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Pew Internet & American Life Project: Libraries, Patrons and E-Books
The Pew Internet & American Life Project last month released another interesting report:
The report’s accompanying questionnaire is here.
The report indicates the growing importance of e-books and also highlights some curious factors — consider these findings:
- 12% of readers of e-books borrowed an e-book from the library in the past year. But a majority of Americans do not know that this service is provided by their local library.
- E-book borrowers appreciate the selection of e-books at their local library, but they often encounter wait lists, unavailable titles, or incompatible file formats.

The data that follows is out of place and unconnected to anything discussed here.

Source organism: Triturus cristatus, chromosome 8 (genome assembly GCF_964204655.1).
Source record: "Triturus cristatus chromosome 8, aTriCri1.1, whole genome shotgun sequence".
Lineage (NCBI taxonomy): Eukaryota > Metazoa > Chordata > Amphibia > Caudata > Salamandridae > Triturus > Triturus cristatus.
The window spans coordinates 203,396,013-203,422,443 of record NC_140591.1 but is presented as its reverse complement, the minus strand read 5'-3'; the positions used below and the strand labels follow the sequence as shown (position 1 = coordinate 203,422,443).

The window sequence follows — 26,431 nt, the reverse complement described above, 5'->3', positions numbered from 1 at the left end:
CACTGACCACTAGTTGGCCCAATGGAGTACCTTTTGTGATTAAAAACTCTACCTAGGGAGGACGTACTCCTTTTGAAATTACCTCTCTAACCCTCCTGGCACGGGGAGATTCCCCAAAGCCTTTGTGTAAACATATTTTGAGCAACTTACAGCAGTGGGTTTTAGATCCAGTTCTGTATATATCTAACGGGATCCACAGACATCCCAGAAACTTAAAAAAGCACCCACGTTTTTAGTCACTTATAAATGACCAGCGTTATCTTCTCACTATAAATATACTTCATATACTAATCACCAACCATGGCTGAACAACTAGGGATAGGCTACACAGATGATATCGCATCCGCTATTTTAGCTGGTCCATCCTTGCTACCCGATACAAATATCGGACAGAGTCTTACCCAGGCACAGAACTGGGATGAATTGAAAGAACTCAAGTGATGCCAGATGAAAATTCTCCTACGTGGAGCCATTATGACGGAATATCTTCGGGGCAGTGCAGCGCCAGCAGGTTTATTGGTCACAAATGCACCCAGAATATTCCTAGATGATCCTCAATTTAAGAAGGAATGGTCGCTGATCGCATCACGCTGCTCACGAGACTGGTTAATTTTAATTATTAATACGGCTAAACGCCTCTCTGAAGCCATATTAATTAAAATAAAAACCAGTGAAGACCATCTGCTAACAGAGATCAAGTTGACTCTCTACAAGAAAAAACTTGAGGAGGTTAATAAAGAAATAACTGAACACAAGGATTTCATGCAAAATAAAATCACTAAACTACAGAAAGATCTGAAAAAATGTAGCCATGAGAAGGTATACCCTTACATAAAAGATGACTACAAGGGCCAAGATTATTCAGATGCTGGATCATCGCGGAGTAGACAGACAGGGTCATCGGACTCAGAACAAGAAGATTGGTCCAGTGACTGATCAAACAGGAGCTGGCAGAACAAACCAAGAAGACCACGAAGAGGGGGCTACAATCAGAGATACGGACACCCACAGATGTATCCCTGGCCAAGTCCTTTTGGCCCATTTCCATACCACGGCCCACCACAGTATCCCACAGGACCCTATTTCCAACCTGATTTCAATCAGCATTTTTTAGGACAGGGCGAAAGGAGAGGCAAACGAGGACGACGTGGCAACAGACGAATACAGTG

- Many Americans would like to learn more about borrowing e-books.
- 58% of Americans have a library card, and 69% say that their local library is important to them and their family.
- Library card holders are more than twice as likely to have bought their most recent book than to have borrowed it from a library.
- Many e-book borrowers purchase e-books, too.
- Library card holders use more technology, and they report that they read more books.
- Leading-edge librarians and patrons say that the advent of e-books has produced a major transformation in book searching and borrowing at libraries:
- book-borrowing habits are changing (routine, person-to-person library interactions are declining while online communications and searching increase);
- library holdings are changing (funds shifting from print to electronic title acquisition); and,
- librarians’ roles are changing (more “tech support”).
Cross-posted on Legal Research Plus.